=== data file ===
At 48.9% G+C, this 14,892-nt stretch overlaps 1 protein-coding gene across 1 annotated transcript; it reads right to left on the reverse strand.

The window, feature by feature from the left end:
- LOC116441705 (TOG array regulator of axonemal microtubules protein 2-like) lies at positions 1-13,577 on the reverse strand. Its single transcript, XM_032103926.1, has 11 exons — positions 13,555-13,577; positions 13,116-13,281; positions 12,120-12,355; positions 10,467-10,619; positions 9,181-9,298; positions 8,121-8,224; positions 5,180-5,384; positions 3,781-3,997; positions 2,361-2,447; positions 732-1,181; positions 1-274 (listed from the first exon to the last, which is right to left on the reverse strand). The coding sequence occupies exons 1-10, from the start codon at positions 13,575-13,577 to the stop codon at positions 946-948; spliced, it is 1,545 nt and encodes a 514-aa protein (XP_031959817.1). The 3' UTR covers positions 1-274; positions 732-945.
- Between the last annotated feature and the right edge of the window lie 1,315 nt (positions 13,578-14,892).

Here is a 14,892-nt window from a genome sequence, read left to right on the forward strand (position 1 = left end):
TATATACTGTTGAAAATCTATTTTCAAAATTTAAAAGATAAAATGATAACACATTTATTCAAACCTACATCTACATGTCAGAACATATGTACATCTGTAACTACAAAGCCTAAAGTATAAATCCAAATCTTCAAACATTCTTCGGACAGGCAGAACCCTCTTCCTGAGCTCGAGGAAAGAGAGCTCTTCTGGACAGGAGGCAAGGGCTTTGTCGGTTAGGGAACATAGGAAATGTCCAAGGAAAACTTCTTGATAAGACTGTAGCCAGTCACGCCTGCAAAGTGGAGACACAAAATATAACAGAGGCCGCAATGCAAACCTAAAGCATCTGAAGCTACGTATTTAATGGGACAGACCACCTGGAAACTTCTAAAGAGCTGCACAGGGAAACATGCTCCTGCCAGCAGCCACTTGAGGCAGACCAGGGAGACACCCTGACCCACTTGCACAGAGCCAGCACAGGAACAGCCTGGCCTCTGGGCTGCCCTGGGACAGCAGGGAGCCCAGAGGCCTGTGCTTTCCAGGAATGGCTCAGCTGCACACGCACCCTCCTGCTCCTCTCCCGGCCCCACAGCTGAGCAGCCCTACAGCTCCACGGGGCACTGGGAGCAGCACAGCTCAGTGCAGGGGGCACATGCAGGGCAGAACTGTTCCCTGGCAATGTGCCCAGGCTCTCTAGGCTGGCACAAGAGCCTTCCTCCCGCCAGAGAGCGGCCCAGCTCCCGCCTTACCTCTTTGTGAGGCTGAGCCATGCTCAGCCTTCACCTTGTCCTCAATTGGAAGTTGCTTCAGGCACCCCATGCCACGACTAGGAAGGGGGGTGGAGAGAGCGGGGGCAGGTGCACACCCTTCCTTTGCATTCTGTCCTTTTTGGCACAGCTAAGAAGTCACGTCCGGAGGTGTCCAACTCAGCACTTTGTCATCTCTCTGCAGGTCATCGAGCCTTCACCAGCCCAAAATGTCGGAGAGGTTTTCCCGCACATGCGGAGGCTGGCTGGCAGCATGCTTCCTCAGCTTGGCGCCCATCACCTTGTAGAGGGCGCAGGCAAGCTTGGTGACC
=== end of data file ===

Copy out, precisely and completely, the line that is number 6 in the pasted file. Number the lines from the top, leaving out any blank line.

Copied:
TATATACTGTTGAAAATCTATTTTCAAAATTTAAAAGATAAAATGATAACACATTTATTCAAACCTACATCTACATGTCAGAACATATGTACATCTGTAACTACAAAGCCTAAAGTATAAATCCAAATCTTCAAACATTCTTCGGACAGGCAGAACCCTCTTCCTGAGCTCGAGGAAAGAGAGCTCTTCTGGACAGGAGGCAAGGGCTTTGTCGGTTAGGGAACATAGGAAATGTCCAAGGAAAACTTCTTGATAAGACTGTAGCCAGTCACGCCTGCAAAGTGGAGACACAAAATATAACAGAGGCCGCAATGCAAACCTAAAGCATCTGAAGCTACGTATTTAATGGGACAGACCACCTGGAAACTTCTAAAGAGCTGCACAGGGAAACATGCTCCTGCCAGCAGCCACTTGAGGCAGACCAGGGAGACACCCTGACCCACTTGCACAGAGCCAGCACAGGAACAGCCTGGCCTCTGGGCTGCCCTGGGACAGCAGGGAGCCCAGAGGCCTGTGCTTTCCAGGAATGGCTCAGCTGCACACGCACCCTCCTGCTCCTCTCCCGGCCCCACAGCTGAGCAGCCCTACAGCTCCACGGGGCACTGGGAGCAGCACAGCTCAGTGCAGGGGGCACATGCAGGGCAGAACTGTTCCCTGGCAATGTGCCCAGGCTCTCTAGGCTGGCACAAGAGCCTTCCTCCCGCCAGAGAGCGGCCCAGCTCCCGCCTTACCTCTTTGTGAGGCTGAGCCATGCTCAGCCTTCACCTTGTCCTCAATTGGAAGTTGCTTCAGGCACCCCATGCCACGACTAGGAAGGGGGGTGGAGAGAGCGGGGGCAGGTGCACACCCTTCCTTTGCATTCTGTCCTTTTTGGCACAGCTAAGAAGTCACGTCCGGAGGTGTCCAACTCAGCACTTTGTCATCTCTCTGCAGGTCATCGAGCCTTCACCAGCCCAAAATGTCGGAGAGGTTTTCCCGCACATGCGGAGGCTGGCTGGCAGCATGCTTCCTCAGCTTGGCGCCCATCACCTTGTAGAGGGCGCAGGCAAGCTTGGTGACC